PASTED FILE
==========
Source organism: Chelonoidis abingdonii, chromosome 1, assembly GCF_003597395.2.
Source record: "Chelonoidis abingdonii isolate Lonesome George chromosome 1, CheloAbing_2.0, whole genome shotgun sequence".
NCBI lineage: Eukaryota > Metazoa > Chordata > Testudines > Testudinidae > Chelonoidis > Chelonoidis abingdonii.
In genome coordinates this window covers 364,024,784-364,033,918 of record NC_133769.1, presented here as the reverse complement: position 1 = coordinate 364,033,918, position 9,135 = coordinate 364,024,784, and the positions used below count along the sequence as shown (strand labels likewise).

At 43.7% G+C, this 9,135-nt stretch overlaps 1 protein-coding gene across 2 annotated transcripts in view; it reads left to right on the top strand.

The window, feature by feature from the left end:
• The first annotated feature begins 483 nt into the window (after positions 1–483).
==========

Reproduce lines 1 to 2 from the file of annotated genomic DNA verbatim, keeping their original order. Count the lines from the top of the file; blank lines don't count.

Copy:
Source organism: Chelonoidis abingdonii, chromosome 1, assembly GCF_003597395.2.
Source record: "Chelonoidis abingdonii isolate Lonesome George chromosome 1, CheloAbing_2.0, whole genome shotgun sequence".